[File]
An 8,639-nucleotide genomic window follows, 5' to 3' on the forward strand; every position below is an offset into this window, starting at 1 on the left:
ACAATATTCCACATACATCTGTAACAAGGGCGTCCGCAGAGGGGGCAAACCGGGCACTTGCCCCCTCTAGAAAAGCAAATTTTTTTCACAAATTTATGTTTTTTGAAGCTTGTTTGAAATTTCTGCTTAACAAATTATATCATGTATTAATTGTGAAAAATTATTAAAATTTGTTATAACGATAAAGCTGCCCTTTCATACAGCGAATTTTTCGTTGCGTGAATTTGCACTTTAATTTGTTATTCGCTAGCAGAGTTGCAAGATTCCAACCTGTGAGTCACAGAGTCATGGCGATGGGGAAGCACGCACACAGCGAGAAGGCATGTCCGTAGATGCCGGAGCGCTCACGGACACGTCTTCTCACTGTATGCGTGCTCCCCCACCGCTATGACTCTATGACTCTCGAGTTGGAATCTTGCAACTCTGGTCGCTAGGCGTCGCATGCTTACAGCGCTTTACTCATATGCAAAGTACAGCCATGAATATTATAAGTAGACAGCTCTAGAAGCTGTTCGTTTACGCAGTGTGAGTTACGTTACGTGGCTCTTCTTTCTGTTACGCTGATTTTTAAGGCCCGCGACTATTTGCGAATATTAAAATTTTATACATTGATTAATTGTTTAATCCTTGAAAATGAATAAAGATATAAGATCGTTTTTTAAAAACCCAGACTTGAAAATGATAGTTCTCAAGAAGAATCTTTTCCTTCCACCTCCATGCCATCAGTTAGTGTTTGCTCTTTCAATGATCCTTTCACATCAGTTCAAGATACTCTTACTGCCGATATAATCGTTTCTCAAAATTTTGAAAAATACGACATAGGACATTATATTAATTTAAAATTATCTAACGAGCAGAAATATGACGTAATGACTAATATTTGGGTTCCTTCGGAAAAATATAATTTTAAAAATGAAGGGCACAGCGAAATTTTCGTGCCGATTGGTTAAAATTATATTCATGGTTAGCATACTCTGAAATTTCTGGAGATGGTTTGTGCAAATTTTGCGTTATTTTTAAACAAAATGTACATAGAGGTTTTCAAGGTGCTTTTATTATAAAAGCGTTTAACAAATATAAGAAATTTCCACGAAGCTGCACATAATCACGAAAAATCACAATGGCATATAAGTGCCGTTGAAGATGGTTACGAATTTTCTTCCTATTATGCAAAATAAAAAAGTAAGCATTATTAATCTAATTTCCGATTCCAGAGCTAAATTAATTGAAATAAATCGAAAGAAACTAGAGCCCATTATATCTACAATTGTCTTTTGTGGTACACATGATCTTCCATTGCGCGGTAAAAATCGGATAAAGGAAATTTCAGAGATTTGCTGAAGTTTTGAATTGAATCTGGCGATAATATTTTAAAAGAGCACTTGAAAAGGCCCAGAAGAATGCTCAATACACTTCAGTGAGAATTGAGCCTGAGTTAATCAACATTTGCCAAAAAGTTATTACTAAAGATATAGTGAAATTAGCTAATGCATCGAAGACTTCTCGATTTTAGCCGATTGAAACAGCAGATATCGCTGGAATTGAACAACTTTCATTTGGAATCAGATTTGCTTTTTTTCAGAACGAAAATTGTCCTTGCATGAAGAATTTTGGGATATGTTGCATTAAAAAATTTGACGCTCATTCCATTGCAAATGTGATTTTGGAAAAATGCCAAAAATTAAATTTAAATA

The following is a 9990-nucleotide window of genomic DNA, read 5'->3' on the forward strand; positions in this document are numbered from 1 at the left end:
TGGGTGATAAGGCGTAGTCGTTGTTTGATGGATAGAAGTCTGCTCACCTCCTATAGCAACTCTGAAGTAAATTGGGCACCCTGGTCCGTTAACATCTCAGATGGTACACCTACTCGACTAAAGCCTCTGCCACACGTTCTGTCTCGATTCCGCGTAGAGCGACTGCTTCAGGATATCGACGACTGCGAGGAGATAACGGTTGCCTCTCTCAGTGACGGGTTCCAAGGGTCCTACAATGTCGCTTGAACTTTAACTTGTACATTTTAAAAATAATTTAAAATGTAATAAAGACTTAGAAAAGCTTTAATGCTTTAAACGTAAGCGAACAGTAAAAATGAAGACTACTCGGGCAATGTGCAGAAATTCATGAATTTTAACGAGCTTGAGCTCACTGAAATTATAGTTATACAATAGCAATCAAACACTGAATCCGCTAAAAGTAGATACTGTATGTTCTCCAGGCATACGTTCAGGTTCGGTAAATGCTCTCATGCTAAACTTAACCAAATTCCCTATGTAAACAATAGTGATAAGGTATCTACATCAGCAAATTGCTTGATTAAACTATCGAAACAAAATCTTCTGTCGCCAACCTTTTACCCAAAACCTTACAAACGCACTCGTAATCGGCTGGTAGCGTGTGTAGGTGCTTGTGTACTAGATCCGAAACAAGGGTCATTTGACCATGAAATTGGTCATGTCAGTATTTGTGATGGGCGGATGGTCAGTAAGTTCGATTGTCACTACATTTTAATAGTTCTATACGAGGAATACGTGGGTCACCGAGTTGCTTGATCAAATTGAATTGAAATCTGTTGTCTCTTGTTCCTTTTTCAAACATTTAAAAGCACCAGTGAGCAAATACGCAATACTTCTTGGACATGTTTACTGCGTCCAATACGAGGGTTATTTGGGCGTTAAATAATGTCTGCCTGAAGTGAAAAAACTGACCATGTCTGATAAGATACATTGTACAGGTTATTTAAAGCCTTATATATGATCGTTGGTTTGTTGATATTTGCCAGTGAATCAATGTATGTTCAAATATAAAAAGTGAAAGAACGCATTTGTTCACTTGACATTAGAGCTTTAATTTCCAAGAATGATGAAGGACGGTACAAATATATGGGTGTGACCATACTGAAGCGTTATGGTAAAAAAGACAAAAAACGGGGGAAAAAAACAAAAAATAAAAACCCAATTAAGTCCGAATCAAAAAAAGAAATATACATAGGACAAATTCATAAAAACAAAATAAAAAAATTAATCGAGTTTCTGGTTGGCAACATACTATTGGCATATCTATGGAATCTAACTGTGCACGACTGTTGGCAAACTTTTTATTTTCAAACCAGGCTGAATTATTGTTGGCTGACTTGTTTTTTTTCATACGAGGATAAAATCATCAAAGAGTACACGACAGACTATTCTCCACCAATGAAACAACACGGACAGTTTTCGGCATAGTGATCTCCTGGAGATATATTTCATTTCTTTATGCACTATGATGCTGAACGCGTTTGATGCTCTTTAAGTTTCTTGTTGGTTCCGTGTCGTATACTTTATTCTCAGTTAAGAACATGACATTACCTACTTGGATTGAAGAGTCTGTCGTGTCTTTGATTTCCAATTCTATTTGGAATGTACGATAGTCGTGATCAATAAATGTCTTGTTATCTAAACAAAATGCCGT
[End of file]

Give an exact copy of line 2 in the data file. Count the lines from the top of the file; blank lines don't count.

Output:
ACAATATTCCACATACATCTGTAACAAGGGCGTCCGCAGAGGGGGCAAACCGGGCACTTGCCCCCTCTAGAAAAGCAAATTTTTTTCACAAATTTATGTTTTTTGAAGCTTGTTTGAAATTTCTGCTTAACAAATTATATCATGTATTAATTGTGAAAAATTATTAAAATTTGTTATAACGATAAAGCTGCCCTTTCATACAGCGAATTTTTCGTTGCGTGAATTTGCACTTTAATTTGTTATTCGCTAGCAGAGTTGCAAGATTCCAACCTGTGAGTCACAGAGTCATGGCGATGGGGAAGCACGCACACAGCGAGAAGGCATGTCCGTAGATGCCGGAGCGCTCACGGACACGTCTTCTCACTGTATGCGTGCTCCCCCACCGCTATGACTCTATGACTCTCGAGTTGGAATCTTGCAACTCTGGTCGCTAGGCGTCGCATGCTTACAGCGCTTTACTCATATGCAAAGTACAGCCATGAATATTATAAGTAGACAGCTCTAGAAGCTGTTCGTTTACGCAGTGTGAGTTACGTTACGTGGCTCTTCTTTCTGTTACGCTGATTTTTAAGGCCCGCGACTATTTGCGAATATTAAAATTTTATACATTGATTAATTGTTTAATCCTTGAAAATGAATAAAGATATAAGATCGTTTTTTAAAAACCCAGACTTGAAAATGATAGTTCTCAAGAAGAATCTTTTCCTTCCACCTCCATGCCATCAGTTAGTGTTTGCTCTTTCAATGATCCTTTCACATCAGTTCAAGATACTCTTACTGCCGATATAATCGTTTCTCAAAATTTTGAAAAATACGACATAGGACATTATATTAATTTAAAATTATCTAACGAGCAGAAATATGACGTAATGACTAATATTTGGGTTCCTTCGGAAAAATATAATTTTAAAAATGAAGGGCACAGCGAAATTTTCGTGCCGATTGGTTAAAATTATATTCATGGTTAGCATACTCTGAAATTTCTGGAGATGGTTTGTGCAAATTTTGCGTTATTTTTAAACAAAATGTACATAGAGGTTTTCAAGGTGCTTTTATTATAAAAGCGTTTAACAAATATAAGAAATTTCCACGAAGCTGCACATAATCACGAAAAATCACAATGGCATATAAGTGCCGTTGAAGATGGTTACGAATTTTCTTCCTATTATGCAAAATAAAAAAGTAAGCATTATTAATCTAATTTCCGATTCCAGAGCTAAATTAATTGAAATAAATCGAAAGAAACTAGAGCCCATTATATCTACAATTGTCTTTTGTGGTACACATGATCTTCCATTGCGCGGTAAAAATCGGATAAAGGAAATTTCAGAGATTTGCTGAAGTTTTGAATTGAATCTGGCGATAATATTTTAAAAGAGCACTTGAAAAGGCCCAGAAGAATGCTCAATACACTTCAGTGAGAATTGAGCCTGAGTTAATCAACATTTGCCAAAAAGTTATTACTAAAGATATAGTGAAATTAGCTAATGCATCGAAGACTTCTCGATTTTAGCCGATTGAAACAGCAGATATCGCTGGAATTGAACAACTTTCATTTGGAATCAGATTTGCTTTTTTTCAGAACGAAAATTGTCCTTGCATGAAGAATTTTGGGATATGTTGCATTAAAAAATTTGACGCTCATTCCATTGCAAATGTGATTTTGGAAAAATGCCAAAAATTAAATTTAAATA